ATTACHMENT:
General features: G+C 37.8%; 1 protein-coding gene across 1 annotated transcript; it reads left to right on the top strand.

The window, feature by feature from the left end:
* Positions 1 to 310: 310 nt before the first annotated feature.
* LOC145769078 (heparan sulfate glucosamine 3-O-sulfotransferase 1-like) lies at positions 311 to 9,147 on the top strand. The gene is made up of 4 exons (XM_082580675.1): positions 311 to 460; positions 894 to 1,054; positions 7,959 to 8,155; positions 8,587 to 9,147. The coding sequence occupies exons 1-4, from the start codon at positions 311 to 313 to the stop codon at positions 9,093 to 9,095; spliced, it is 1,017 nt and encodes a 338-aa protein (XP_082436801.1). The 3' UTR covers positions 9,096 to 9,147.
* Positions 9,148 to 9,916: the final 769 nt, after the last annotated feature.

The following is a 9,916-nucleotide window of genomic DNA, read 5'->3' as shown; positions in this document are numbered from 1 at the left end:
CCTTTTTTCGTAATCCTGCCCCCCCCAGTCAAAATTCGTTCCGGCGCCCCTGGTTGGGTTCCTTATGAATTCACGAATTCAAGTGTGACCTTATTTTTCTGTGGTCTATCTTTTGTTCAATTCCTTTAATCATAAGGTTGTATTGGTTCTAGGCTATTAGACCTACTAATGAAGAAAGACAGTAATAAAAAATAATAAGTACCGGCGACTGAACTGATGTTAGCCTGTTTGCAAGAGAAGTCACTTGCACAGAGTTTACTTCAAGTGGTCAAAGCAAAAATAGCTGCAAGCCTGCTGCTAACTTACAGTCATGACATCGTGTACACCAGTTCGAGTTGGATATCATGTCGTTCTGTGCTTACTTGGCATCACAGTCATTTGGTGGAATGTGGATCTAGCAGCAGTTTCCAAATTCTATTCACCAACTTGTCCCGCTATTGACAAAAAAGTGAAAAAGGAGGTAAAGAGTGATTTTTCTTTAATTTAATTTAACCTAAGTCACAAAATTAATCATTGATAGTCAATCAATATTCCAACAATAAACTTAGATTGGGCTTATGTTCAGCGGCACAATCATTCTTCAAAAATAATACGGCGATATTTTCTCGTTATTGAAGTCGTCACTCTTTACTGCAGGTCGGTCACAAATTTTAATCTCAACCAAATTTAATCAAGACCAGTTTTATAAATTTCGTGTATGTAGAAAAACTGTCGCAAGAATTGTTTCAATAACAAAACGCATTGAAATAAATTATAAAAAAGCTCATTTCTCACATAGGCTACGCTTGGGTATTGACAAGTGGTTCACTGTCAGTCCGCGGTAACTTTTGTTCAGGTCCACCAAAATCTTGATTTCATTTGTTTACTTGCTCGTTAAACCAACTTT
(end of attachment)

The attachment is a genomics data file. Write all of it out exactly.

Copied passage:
General features: G+C 37.8%; 1 protein-coding gene across 1 annotated transcript; it reads left to right on the top strand.

The window, feature by feature from the left end:
* Positions 1 to 310: 310 nt before the first annotated feature.
* LOC145769078 (heparan sulfate glucosamine 3-O-sulfotransferase 1-like) lies at positions 311 to 9,147 on the top strand. The gene is made up of 4 exons (XM_082580675.1): positions 311 to 460; positions 894 to 1,054; positions 7,959 to 8,155; positions 8,587 to 9,147. The coding sequence occupies exons 1-4, from the start codon at positions 311 to 313 to the stop codon at positions 9,093 to 9,095; spliced, it is 1,017 nt and encodes a 338-aa protein (XP_082436801.1). The 3' UTR covers positions 9,096 to 9,147.
* Positions 9,148 to 9,916: the final 769 nt, after the last annotated feature.

The following is a 9,916-nucleotide window of genomic DNA, read 5'->3' as shown; positions in this document are numbered from 1 at the left end:
CCTTTTTTCGTAATCCTGCCCCCCCCAGTCAAAATTCGTTCCGGCGCCCCTGGTTGGGTTCCTTATGAATTCACGAATTCAAGTGTGACCTTATTTTTCTGTGGTCTATCTTTTGTTCAATTCCTTTAATCATAAGGTTGTATTGGTTCTAGGCTATTAGACCTACTAATGAAGAAAGACAGTAATAAAAAATAATAAGTACCGGCGACTGAACTGATGTTAGCCTGTTTGCAAGAGAAGTCACTTGCACAGAGTTTACTTCAAGTGGTCAAAGCAAAAATAGCTGCAAGCCTGCTGCTAACTTACAGTCATGACATCGTGTACACCAGTTCGAGTTGGATATCATGTCGTTCTGTGCTTACTTGGCATCACAGTCATTTGGTGGAATGTGGATCTAGCAGCAGTTTCCAAATTCTATTCACCAACTTGTCCCGCTATTGACAAAAAAGTGAAAAAGGAGGTAAAGAGTGATTTTTCTTTAATTTAATTTAACCTAAGTCACAAAATTAATCATTGATAGTCAATCAATATTCCAACAATAAACTTAGATTGGGCTTATGTTCAGCGGCACAATCATTCTTCAAAAATAATACGGCGATATTTTCTCGTTATTGAAGTCGTCACTCTTTACTGCAGGTCGGTCACAAATTTTAATCTCAACCAAATTTAATCAAGACCAGTTTTATAAATTTCGTGTATGTAGAAAAACTGTCGCAAGAATTGTTTCAATAACAAAACGCATTGAAATAAATTATAAAAAAGCTCATTTCTCACATAGGCTACGCTTGGGTATTGACAAGTGGTTCACTGTCAGTCCGCGGTAACTTTTGTTCAGGTCCACCAAAATCTTGATTTCATTTGTTTACTTGCTCGTTAAACCAACTTT